Better cooking – wild garlic


Bit of a different type of post today but I just wanted to share something I did over the weekend.

‘Foraging’ has become pretty trendy of late. While I love the idea of picking edible bits and bobs, the word foraging, with its hipster connotations, makes me wince a bit. However, on Saturday I decided to get over this ridiculous nonsense and go and pick some wild garlic. I did this once this about six years ago and although it was great, I’ve not done it since.

20170402_212529.jpgIt was on a recent night time tour of Arnos Vale Cemetery (highly recommended by the way) that I remembered my wild garlic picking experience of the past. As we walked through the woods, the air was suddenly filled with the delicious aroma it. If you’ve not smelled it before, you’d definitely be able to sniff it out. It basically just smells like garlic but much more mellow.
I returned on Saturday, armed with a cloth bag to fill and a picking companion. Arnos Vale is a hidden gem. It’s right on the busy main road but after a few minutes of wandering up into the woods, you feel like you’re in the depths of the country side. Bird’s song fills the air and the ash trees envelop you.
The garlic is everywhere at the moment so it wasn’t long before we had filled the bag. The recipe I’d looked at called for 100g of leaves (you don’t use the bulb) but unfortunately it turns out I have absolutely no idea what 100g feels like. We were having a lovely time so we just kept picking. There’s a LOT of the stuff at Arnos Vale so at no point did we feel like we were doing something damaging. And I’m pretty sure I’ve been told it’s fine to pick there…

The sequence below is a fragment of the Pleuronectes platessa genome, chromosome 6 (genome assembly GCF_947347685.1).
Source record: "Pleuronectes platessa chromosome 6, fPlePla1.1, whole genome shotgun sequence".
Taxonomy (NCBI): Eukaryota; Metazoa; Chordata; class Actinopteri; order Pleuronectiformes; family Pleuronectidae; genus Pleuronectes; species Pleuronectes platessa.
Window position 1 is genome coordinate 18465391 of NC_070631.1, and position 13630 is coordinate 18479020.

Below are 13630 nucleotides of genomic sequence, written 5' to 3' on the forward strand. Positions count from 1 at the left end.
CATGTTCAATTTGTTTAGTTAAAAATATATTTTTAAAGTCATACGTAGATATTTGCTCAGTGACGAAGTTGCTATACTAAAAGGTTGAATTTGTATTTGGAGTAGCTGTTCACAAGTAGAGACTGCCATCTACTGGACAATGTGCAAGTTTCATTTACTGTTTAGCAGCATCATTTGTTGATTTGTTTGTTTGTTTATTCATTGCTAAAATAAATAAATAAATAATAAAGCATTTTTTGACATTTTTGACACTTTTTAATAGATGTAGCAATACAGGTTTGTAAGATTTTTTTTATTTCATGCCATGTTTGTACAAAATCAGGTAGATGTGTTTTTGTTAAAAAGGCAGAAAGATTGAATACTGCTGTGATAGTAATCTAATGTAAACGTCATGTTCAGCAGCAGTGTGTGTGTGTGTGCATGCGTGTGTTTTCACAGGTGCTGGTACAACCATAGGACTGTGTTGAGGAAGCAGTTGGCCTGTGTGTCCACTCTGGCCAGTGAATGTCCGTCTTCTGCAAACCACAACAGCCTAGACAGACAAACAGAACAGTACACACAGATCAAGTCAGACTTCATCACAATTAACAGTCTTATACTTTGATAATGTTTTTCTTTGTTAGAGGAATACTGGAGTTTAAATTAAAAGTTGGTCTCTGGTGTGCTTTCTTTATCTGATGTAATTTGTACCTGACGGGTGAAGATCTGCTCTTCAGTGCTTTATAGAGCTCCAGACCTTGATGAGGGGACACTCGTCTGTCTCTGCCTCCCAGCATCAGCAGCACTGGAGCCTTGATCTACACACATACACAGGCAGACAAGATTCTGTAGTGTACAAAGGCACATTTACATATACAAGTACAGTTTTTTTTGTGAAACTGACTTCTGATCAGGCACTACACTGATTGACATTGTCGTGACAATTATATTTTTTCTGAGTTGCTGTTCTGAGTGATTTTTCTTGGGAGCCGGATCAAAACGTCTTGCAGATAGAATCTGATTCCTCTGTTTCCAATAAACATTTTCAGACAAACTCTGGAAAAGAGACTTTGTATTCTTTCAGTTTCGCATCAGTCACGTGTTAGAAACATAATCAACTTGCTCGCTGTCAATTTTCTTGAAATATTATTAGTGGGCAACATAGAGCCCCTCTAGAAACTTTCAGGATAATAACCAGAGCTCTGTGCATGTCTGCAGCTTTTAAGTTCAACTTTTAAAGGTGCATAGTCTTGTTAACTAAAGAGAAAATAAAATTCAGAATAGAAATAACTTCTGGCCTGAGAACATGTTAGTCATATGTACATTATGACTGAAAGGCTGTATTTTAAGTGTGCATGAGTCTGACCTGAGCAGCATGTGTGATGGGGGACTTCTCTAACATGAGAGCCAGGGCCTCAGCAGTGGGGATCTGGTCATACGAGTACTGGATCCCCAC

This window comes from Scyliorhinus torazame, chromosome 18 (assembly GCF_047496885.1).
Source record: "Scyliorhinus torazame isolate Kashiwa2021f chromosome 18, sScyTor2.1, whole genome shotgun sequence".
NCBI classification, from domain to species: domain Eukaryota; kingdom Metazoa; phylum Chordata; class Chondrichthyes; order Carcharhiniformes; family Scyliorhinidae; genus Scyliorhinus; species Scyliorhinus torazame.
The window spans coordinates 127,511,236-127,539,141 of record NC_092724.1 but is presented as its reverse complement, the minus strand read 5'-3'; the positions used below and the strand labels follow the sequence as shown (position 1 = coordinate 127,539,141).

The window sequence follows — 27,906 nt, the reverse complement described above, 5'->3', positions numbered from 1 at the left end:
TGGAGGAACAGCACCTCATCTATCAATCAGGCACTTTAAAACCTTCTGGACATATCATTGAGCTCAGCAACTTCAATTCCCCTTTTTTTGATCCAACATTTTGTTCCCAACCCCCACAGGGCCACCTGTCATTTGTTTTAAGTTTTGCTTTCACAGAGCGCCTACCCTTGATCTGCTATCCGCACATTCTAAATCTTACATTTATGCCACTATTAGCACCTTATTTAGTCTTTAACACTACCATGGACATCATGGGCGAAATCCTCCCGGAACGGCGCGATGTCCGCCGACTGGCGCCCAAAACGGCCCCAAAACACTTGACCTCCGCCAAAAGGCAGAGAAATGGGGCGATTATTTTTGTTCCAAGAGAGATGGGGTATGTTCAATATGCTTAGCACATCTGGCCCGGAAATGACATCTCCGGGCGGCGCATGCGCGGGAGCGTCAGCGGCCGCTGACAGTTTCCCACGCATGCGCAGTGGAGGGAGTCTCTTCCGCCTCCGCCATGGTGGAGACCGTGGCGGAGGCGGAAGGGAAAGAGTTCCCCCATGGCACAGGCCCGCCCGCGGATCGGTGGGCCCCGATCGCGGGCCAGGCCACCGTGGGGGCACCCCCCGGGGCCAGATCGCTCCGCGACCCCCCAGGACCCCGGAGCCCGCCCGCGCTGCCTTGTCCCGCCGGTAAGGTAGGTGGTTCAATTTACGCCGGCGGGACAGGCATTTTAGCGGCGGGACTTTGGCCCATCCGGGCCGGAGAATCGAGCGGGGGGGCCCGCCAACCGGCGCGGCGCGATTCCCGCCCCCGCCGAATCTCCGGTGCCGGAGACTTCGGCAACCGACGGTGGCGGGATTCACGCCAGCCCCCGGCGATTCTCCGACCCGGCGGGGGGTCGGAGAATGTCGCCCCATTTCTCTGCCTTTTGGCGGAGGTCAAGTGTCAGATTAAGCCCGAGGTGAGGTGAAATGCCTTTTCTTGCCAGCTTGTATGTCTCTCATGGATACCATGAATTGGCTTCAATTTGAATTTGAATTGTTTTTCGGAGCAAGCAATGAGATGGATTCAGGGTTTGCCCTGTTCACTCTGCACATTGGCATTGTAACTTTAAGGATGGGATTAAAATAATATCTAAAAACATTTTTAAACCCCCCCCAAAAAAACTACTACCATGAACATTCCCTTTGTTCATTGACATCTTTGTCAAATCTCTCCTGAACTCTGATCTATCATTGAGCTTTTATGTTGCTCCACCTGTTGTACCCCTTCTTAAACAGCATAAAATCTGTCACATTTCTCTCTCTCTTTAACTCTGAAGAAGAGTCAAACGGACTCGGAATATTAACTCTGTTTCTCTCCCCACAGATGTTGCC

20170402_212852.jpgWhen we got home I weighed it and discovered we had eight times too much. Whoops. Oh well. We decided to use some to make pesto and the rest for soup. I’ve not made the soup yet so will let you know how that goes at a later date. I can tell you that the pesto was a success – hurrah! I sort of followed the recipe below from Riverford but played around with the quantities a bit. Also I used walnuts instead of hazelnuts because that’s what I had in the cupboard.

We’ve had the pesto with pasta (classic) and tomorrow we’re going to try it with gnocchi. It’s got a sharpness and a kick to it which I really like. I must confess that I find regular pesto a bit ‘meh’ and am always slightly underwhelmed by it. This stuff has a real zing to it and a bit more personality if that makes any sense!

My final comment/confession is that I did use parmesan. Neither vegan, nor zero waste. I’m sure there is an alternative and I’m going to find it. I felt disappointed in myself that I’d not managed to make this ‘perfectly’ and stick to my morals. I wasn’t going to post about it because I felt like I was being hypocritical. But I want to be honest. It’s hard to be perfect.

20170402_213020.jpgI’d love you to go and pick some wild garlic and let us know what you get up to with it – vegan, vegetarian, zero waste or not! It’s really sustainable and delicious and is in season between March and June. The leaves are best when they’re dark green and before the flowers have bloomed. Enjoy!




  • 100g wild garlic
  • 50g Parmesan grated
  • 50g hazelnuts, skinned & toasted
  • Olive oil
  • Lemon juice, to taste
  • Salt & pepper


  1. Thoroughly wash your wild garlic and place in a food processor, blitz until fairly well broken up.
  2. Next add your Parmesan and process further, this will help to break down the garlic leaves.
  3. Finally add your hazelnuts. When the nuts are added you will want to have your olive oil to hand; turn the machine back on, and add olive oil to your desired consistency.
  4. Add salt, pepper and lemon juice to taste.
  5. You can always make this more traditionally and slowly in a pestle and mortar too.

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